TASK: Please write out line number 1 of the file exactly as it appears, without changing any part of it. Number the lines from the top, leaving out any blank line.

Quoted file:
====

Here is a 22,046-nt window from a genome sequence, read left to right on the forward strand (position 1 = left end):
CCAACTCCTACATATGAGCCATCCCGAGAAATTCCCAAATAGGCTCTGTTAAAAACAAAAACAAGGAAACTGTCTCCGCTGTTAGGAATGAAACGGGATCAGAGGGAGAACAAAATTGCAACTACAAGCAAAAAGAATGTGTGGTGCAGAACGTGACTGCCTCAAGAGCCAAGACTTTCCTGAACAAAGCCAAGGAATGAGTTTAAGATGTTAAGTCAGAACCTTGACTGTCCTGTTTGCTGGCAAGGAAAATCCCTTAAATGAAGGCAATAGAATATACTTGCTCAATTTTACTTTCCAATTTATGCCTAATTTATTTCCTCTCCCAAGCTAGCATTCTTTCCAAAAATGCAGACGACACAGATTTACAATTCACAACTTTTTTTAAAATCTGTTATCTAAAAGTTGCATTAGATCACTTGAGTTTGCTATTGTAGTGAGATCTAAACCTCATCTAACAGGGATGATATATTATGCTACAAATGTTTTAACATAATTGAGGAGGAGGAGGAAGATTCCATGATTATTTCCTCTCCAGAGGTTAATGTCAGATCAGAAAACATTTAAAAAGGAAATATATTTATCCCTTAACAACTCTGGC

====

Here is a 22,046-nt window from a genome sequence, read left to right on the forward strand (position 1 = left end):